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It is well-known that thresholds for ongoing interaural temporal disparities (ITDs) at high frequencies are larger than threshold ITDs obtained at low frequencies. These differences could reflect true differences in the binaural mechanisms that mediate performance. Alternatively, as suggested by Colburn and Esquissaud [J. Acoust. Soc. Am. Suppl. 1 59, S23(More)
Bernstein and Trahiotis [L. R. Bernstein and C. Trahiotis, J. Acoust. Soc. Am. 100, 1754-1763 (1996)] recently reported the results of experiments designed to determine the form of interaural correlation that accounts for listeners' sensitivities to interaural disparities within high-frequency stimuli. Overall, those results demonstrated that listeners'(More)
For high-frequency complex stimuli, detection thresholds for envelope-based interaural time differences (ITDs) decrease with overall level. Substantial heterogeneity is, however, evident among the findings concerning the rate at which thresholds decline with level. This study investigated factors affecting the influence of overall level on threshold ITDs.(More)
Several recent investigations suggest that listeners either cannot or do not use envelope-based interaural temporal disparities (ITDs) to lateralize low-frequency sounds [G.B. Henning, J. Acoust. Soc. Am. 68, 446-453 (1980); G.B. Henning and J. Ashton, Hear. Res. 4, 185-194 (1981); G.B. Henning, Hear. Res. 9, 153-172 (1983)]. We believe listeners in those(More)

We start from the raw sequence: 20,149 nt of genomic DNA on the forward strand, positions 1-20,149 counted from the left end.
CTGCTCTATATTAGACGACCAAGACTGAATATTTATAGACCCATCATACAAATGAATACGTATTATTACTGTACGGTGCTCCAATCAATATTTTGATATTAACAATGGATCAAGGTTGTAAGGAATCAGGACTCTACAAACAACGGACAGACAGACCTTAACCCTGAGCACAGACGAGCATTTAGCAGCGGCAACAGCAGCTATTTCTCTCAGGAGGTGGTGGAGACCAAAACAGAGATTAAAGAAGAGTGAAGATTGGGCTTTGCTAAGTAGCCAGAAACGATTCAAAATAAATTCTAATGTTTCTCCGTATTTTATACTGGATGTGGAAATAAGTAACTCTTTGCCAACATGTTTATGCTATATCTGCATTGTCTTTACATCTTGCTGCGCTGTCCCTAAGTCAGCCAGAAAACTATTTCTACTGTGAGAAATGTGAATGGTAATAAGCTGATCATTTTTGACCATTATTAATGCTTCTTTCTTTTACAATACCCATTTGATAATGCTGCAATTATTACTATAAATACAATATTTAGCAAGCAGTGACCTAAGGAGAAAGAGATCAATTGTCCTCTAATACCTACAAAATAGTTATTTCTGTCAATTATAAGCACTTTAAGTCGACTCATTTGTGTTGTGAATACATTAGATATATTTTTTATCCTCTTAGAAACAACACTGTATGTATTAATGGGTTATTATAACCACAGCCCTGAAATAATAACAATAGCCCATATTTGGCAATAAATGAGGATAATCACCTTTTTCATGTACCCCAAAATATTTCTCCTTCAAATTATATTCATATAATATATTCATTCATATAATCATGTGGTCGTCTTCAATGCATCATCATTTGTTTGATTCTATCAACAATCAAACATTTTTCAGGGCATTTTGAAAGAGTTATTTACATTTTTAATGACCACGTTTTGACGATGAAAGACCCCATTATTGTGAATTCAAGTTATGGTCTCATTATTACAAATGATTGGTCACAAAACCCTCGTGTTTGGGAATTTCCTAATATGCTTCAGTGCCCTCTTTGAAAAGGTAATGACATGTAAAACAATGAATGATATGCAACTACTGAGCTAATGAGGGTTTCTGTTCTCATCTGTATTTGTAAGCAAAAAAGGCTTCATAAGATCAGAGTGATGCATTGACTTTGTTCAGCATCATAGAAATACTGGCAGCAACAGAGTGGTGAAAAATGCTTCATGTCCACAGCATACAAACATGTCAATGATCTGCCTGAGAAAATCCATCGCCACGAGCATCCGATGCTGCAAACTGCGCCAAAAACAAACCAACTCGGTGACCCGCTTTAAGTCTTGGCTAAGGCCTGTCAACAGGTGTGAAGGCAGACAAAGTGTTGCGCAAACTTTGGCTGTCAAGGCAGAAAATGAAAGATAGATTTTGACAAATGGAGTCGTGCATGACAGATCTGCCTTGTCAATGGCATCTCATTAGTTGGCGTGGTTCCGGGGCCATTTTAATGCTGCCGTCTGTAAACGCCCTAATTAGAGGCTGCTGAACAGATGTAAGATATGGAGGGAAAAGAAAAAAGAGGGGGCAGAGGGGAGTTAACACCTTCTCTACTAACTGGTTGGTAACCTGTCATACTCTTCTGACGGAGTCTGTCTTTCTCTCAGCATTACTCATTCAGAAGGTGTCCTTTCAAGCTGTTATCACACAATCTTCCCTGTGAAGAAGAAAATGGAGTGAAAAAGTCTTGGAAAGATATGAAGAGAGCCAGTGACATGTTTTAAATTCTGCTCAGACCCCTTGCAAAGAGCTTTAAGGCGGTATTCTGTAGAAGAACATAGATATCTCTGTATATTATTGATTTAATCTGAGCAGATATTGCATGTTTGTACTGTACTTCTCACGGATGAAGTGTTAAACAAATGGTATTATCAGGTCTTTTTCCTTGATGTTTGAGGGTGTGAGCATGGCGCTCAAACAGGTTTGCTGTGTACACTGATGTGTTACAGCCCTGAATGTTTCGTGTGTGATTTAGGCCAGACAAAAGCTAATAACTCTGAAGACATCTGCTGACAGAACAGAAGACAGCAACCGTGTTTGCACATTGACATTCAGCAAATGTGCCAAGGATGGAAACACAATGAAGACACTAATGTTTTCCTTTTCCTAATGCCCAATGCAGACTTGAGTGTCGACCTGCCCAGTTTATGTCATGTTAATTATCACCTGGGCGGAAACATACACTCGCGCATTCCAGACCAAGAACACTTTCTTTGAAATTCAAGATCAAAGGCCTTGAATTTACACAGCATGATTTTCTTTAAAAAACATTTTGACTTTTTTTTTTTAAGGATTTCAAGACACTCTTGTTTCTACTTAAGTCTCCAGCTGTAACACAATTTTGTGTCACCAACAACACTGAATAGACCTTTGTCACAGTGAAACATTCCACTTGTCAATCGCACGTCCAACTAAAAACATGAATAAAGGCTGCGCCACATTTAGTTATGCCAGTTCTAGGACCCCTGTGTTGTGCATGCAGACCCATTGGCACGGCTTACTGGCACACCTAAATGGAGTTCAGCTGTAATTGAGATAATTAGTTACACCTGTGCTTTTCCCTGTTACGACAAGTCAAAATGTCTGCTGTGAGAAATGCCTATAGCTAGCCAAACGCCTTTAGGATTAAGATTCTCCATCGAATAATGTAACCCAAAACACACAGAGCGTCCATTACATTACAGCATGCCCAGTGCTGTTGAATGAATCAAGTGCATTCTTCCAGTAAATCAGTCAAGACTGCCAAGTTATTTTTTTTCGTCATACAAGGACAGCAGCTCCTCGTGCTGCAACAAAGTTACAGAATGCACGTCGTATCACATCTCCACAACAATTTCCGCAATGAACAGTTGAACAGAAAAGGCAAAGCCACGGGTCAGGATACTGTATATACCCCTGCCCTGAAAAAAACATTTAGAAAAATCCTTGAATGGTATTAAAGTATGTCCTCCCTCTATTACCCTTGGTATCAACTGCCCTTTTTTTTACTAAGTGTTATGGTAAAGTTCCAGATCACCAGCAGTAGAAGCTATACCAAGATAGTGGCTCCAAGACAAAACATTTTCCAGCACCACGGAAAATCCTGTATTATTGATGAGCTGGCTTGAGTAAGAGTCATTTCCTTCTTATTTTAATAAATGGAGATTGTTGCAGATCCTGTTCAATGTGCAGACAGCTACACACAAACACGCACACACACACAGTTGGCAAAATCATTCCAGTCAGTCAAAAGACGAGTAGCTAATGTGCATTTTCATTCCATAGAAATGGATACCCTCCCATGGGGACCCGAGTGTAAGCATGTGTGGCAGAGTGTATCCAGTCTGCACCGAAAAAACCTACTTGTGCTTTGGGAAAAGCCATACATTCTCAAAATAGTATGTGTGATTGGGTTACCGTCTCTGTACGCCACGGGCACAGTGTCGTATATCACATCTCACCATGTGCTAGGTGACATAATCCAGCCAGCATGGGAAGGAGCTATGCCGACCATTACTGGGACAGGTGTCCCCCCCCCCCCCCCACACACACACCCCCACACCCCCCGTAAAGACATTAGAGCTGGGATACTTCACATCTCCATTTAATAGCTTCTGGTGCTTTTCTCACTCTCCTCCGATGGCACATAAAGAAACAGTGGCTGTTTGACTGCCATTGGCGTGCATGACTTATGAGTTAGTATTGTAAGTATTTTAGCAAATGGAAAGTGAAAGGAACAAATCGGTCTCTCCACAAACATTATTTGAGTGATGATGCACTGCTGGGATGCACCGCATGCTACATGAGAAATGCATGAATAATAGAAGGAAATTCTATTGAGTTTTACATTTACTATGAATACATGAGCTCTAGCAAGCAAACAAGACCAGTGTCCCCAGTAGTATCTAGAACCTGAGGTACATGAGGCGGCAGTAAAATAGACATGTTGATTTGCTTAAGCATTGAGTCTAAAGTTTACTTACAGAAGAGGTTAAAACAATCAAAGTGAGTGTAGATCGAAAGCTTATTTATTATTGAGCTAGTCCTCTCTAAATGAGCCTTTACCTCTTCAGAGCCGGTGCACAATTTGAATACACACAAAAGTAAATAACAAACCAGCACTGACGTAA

Interaural time differences (ITDs) are important cues for mammalian sound localization. At high frequencies, sensitivity to ITDs, which are conveyed only by the envelope of the waveforms, has been shown to be poorer than sensitivity to ITDs at low frequencies, which are conveyed primarily by the fine structure of the waveforms. Recently, human(More)
It is well known and universally accepted that people's ability to use ongoing interaural temporal disparities conveyed via pure tones is limited to frequencies below 1600 Hz. We wish to determine if this limitation is the result of the constant amplitude and periodic axis-crossings which characterize pure tones. To this end, an acoustic pointing task was(More)
Listeners' sensitivity to interaural correlation of the envelope of high-frequency waveforms and whether such sensitivity might account for detectability in a masking-level difference paradigm were assessed. Thresholds of interaural envelope decorrelation (from a reference correlation of 1.0) were measured for bands of noise centered at 4 kHz and bandwidths(More)
The purpose of the present study was to obtain new empirical observations that would help determine the form of interaural envelope correlation that accounts for listeners' sensitivity to binaural information conveyed by high-frequency stimuli. In a four-interval, two alternative task, listeners detected which interval contained a 4-kHz tone added(More)
Detection thresholds for either 500-Hz tones or 4-kHz tones were measured for a group of 19 listeners utilizing the interaural configurations NoSo and NoS pi. Both broadband (100-8500 Hz) noises and narrow-band (50-Hz-wide) noises served as maskers. In addition, direct measures of the listeners' sensitivities to changes in interaural temporal differences(More)
An acoustic pointing task was used to determine whether interaural temporal disparities (ITDs) conveyed by high-frequency "transposed" stimuli would produce larger extents of laterality than ITDs conveyed by bands of high-frequency Gaussian noise. The envelopes of transposed stimuli are designed to provide high-frequency channels with information similar to(More)